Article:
How would you beat this promo?


Dear Business-Builder,

Biowell's Oculind

Click above to read the package.

Let’s say your phone just rang.  The VP/Marketing of Biowell wants you to beat this direct mail control for his Oculind product.

He’s mailing these promotions at break-even or better but he figures you can give him a lift in response.

Your prospects will be supplement buyers and alternative health newsletter subscribers.  About 75% of Biowell’s customers are men.  Average age: 65.

So where would you start? 

I love these kinds of exercises – they’re a great opportunity for all of us to learn and to teach each other.  So just scroll down and let’s get started!

Yours for Bigger Winners, More Often,
Clayton Makepeace Signature
Clayton Makepeace
Publisher & Editor
THE TOTAL PACKAGE

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30 Responses to How would you beat this promo?

  1. I probably wouldn’t open the envelope of this package.
    First, I CAN think of many things more devastating than going blind as I get older, like senility, so the headline feels a bit condescending. And if I were going blind the type is so small I wouldn’t be able to read it anyway. Lastly, why would learning the “european secret” change my “outlook on life forever”? How distraught am I assumed to be?

  2. Doug says:

    1.Could test using a specific number of days
    where it says, “In Only Days”

    e.g. “In Only 8 Days”

    *Giving the specific number of days projected before the potential to see results makes the claim more believable because now there is a concrete, real number attached to it.

    2. Could You Think of Your Future Any More Devasted Than Going Blind Before You Have the Chance to See It?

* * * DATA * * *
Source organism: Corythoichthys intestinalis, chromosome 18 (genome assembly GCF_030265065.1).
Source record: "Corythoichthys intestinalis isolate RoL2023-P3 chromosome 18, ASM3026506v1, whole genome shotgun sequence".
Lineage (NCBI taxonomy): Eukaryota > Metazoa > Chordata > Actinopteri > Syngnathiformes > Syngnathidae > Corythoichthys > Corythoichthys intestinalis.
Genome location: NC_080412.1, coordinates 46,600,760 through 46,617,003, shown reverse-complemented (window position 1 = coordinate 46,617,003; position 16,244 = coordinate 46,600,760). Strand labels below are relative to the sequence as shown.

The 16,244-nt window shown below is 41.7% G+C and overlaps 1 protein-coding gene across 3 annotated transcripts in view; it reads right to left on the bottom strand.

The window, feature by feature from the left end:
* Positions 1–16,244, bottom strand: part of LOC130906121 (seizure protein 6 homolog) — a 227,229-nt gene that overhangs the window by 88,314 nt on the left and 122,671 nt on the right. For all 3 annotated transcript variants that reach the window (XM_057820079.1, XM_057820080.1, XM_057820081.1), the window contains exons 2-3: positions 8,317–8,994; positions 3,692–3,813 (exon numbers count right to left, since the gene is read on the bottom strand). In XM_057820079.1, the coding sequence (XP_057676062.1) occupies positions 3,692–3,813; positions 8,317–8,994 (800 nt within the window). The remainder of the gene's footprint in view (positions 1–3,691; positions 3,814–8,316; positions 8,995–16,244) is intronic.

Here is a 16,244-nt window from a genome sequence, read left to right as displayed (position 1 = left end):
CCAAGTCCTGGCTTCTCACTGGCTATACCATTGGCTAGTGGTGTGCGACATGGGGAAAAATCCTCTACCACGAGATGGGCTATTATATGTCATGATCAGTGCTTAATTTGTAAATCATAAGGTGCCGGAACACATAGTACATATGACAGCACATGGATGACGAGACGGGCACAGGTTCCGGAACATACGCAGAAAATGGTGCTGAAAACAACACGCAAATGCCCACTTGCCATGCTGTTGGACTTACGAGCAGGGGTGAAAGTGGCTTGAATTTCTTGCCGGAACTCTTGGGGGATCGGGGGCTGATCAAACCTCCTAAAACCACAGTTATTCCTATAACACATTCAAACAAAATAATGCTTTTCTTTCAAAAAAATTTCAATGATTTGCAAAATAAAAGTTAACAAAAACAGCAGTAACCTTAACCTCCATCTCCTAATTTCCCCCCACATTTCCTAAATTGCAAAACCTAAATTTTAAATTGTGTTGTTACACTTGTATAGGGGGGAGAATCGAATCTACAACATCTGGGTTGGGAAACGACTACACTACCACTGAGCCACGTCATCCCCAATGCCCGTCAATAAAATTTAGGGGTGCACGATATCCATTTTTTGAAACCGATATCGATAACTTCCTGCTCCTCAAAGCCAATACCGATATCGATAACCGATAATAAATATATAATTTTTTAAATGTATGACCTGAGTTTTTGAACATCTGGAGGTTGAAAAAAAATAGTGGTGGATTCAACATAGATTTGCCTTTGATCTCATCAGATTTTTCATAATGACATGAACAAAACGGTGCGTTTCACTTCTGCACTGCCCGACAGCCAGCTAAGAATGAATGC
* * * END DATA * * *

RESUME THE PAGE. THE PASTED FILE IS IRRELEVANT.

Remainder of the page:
Notice the changes there?

    Here’s why:

    *This way, the future isn’t something far away and nebulous,
    but is actually brought home right to our prospect where they are invited and forced to think about their own future and the risk of never even being able to see it, literally.)

    *They now have ownership of their future -Your Future-,
    It’s no longer just “the future” but has become your own
    future.

    *Having now taken ownership of their very own future, they must now be confronted with the task of imagining going
    blind before they have the chance to see their own future

    and what could be worse?

    After just a brief look, those changes could prove to be worth testing for the reasons given.

    Recap:
    1. Specific number of days makes the claim more believable.

    Increased believability increases trust which suspends skepticism/sales resistance and makes the claim seem from a more credible source.

    2. Confronting the prospect with the question which forces him to think about his own future instead of just the future in general,

    makes the appeal immediately more personal which is the most powerful level we can communicate with our prospect.

    3. Giving the prospect ownership of his future by saying
    “your” future instead of “the” future,

    means the fear of loss comes into play the second he
    takes ownership of it and to avoid the pain of going
    blind before given the opportunity to see his future,

    he needs a way out.

    4. This makes the prospect painfully aware of the problem of going blind before seeing his future.

    5. This has agitated the problem which is the risk and fear of going blind before having the chance to see his future.

    6. Now that the problem is introduced early and has been agitated in his awareness, he is desperately seeking a way out of this problem of the worst case scenario.

    7. Since he is now seeking the way out, it creates more desire for the solution, which is where the product is introduced.